All's Well That Ends Well
Scholars generally believe that All's Well That Ends Well was written between 1600-1605, although some believe Shakespeare wrote it earlier. The source story for the play was an episode from Giovanni Boccaccio's Decameron (1349-50); a story based on a common folkloric theme of achieving what is thought to be an unobtainable goal. Early critics of All's Well That Ends Well focused on the incongruous plot elements and the thematic concerns of merit and rank, virtue and honor, and male versus female. Beginning in the nineteenth century, scholars found it necessary to justify Helena, especially her aggressiveness and her questionable use of the bed-trick. It was not until the twentieth century that critics began commenting on the balance of tone and structure, and the heretofore overlooked connections between the dark elements of Shakespeare's play and the source story.
In All's Well That Ends Well, Helena, a physician's daughter, must first cure the King of France, and then consummate her marriage to Bertram, the unwilling object of her affections. Although there are several other characters and subplots in the play, the themes of virtue, honor, and redemption can be seen in these central characters. The conclusions of the play's subplots, and that of the primary conflict, are seen by many as unsatisfactory, and as leaving the audience with mixed feelings about the characters and the story. Although the play was written as a comedy, it is commonly referred to as a "problem play" because of the somber and tragic elements found in it, and because of the general lack of satisfaction at the ending. Critic James L. Calderwood (1963) calls All's Well "the most problematic of the so-called 'problem plays'," and Joseph G. Price (1968) finds that while the balance of the play is exceptional, All's Well lacks the "characteristic mood" by which Shakespeare's plays can be identified.
The ending of the play has received much critical attention, with scholars divided on the issue of whether the play does, in fact, end well. Several critics call attention to the fact that due to the title of the play, expectations of the ending are heightened. Some believe that Shakespeare ended his play prematurely, in order to meet a production goal or for financial needs. Others debate the idea that the ending is not acceptable, and suggest viewing the play in terms of Elizabethan conventions. In 1977, Ian Donaldson argued that All's Well has not been studied as the complex play that it is. In what he calls Shakespeare's "play of endings," Donaldson contends that "the notion of the end dances elusively ahead, always just appearing. . . ." Thomas Cartelli (1983) suggests that the conclusion of All's Well was an experiment by Shakespeare, to keep the ending in rhythm with the "eccentric design" of the rest of the play. Maintaining that the ending of All's Well confronts the traditional romantic ending, Gerard J. Gross (1983) questions whether the ending of the play is happy, as a comedy is expected to be, in part because Helena's attraction for Bertram is not entirely believable, and also because the audience is never positive that Helena and Bertram will have a happy life together.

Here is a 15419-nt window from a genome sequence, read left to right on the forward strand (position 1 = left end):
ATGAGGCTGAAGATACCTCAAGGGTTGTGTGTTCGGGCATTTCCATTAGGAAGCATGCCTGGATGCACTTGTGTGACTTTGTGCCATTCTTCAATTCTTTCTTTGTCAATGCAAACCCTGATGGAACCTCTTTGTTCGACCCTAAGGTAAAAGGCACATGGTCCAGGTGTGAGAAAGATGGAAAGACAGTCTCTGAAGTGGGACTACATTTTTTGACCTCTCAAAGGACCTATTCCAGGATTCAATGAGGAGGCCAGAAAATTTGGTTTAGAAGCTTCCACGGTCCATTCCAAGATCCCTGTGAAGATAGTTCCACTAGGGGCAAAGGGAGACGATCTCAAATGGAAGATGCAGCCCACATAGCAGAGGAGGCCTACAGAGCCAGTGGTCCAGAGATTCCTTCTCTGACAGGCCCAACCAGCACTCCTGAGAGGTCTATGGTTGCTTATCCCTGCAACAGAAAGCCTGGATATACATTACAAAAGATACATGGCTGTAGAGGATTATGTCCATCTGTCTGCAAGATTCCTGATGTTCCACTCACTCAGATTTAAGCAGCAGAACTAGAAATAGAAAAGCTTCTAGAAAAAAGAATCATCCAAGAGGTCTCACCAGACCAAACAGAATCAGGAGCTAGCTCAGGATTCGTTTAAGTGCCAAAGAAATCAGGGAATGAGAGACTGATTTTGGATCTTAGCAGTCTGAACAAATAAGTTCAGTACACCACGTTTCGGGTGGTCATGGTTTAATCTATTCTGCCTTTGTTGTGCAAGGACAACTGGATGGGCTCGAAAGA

The sexuality of the play is another controversial and much-debated theme. Critics point to the unlikelihood of Helena pursuing a husband who is not only clearly above her rank, but who is portrayed as a selfish, seemingly unlikable man. Early commentators on the play criticized Helena for pursuing a man at all. Recent critics, however, have been more favorable to Helena. E. A. J. Honigmann (1989) views All's Well as a play of female dominance, and one illustrating the contrast of male and female. Likewise, Marilyn L. Williamson (1986) contends that the bed-trick allows Helena to be more sexual than normally allowed in romantic comedies, without being lustful, because the sex is achieved for chaste motives. Carol Thomas Neely (1985) sees the separation of sexuality and marriage in the play as the foundation for other sources of corruption, and cites the bed-trick as death and rebirth, both sexually and psychologically, for Bertram and Helena.
Modern criticism of the play also addresses Shakespeare's intention of commenting on the social role of women, the similarities between Helena's feelings for Bertram and Shakespeare's feelings for his lover in the sonnets, and whether or not stage productions should attempt to explain the holes in the plot through non-verbal cues. The primary debate continues, however, over whether All's Well illustrates Shakespeare's ability to fuse together drastically different characters and seemingly unrelated elements, or whether it exposes lack of unity and forethought on the playwright's part.